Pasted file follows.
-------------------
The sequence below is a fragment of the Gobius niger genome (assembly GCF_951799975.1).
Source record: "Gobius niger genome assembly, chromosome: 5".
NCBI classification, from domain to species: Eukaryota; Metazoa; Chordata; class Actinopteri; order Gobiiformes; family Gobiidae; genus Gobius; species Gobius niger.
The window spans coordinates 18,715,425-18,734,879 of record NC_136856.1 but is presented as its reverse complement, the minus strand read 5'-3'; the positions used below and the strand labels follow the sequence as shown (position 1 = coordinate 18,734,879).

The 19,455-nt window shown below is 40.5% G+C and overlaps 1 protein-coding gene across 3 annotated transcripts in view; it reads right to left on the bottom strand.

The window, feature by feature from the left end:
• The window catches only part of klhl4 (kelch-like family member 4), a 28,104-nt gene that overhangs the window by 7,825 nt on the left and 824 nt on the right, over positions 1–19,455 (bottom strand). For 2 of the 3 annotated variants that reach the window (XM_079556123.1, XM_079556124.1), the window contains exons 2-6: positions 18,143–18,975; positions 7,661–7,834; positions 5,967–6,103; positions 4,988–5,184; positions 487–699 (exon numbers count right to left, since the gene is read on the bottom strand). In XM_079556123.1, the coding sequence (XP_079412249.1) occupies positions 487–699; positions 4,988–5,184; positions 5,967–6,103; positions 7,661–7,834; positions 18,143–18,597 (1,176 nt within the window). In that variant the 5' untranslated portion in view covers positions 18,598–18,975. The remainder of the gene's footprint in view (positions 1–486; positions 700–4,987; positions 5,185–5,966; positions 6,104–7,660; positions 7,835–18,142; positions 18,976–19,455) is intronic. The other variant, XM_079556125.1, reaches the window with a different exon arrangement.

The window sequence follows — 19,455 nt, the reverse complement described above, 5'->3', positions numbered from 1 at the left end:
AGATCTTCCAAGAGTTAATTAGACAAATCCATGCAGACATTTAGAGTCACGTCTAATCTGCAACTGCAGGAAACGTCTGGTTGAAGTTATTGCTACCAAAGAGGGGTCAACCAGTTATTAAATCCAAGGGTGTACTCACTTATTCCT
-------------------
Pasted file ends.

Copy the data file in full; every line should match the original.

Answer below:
The sequence below is a fragment of the Gobius niger genome (assembly GCF_951799975.1).
Source record: "Gobius niger genome assembly, chromosome: 5".
NCBI classification, from domain to species: Eukaryota; Metazoa; Chordata; class Actinopteri; order Gobiiformes; family Gobiidae; genus Gobius; species Gobius niger.
The window spans coordinates 18,715,425-18,734,879 of record NC_136856.1 but is presented as its reverse complement, the minus strand read 5'-3'; the positions used below and the strand labels follow the sequence as shown (position 1 = coordinate 18,734,879).

The 19,455-nt window shown below is 40.5% G+C and overlaps 1 protein-coding gene across 3 annotated transcripts in view; it reads right to left on the bottom strand.

The window, feature by feature from the left end:
• The window catches only part of klhl4 (kelch-like family member 4), a 28,104-nt gene that overhangs the window by 7,825 nt on the left and 824 nt on the right, over positions 1–19,455 (bottom strand). For 2 of the 3 annotated variants that reach the window (XM_079556123.1, XM_079556124.1), the window contains exons 2-6: positions 18,143–18,975; positions 7,661–7,834; positions 5,967–6,103; positions 4,988–5,184; positions 487–699 (exon numbers count right to left, since the gene is read on the bottom strand). In XM_079556123.1, the coding sequence (XP_079412249.1) occupies positions 487–699; positions 4,988–5,184; positions 5,967–6,103; positions 7,661–7,834; positions 18,143–18,597 (1,176 nt within the window). In that variant the 5' untranslated portion in view covers positions 18,598–18,975. The remainder of the gene's footprint in view (positions 1–486; positions 700–4,987; positions 5,185–5,966; positions 6,104–7,660; positions 7,835–18,142; positions 18,976–19,455) is intronic. The other variant, XM_079556125.1, reaches the window with a different exon arrangement.

The window sequence follows — 19,455 nt, the reverse complement described above, 5'->3', positions numbered from 1 at the left end:
AGATCTTCCAAGAGTTAATTAGACAAATCCATGCAGACATTTAGAGTCACGTCTAATCTGCAACTGCAGGAAACGTCTGGTTGAAGTTATTGCTACCAAAGAGGGGTCAACCAGTTATTAAATCCAAGGGTGTACTCACTTATTCCT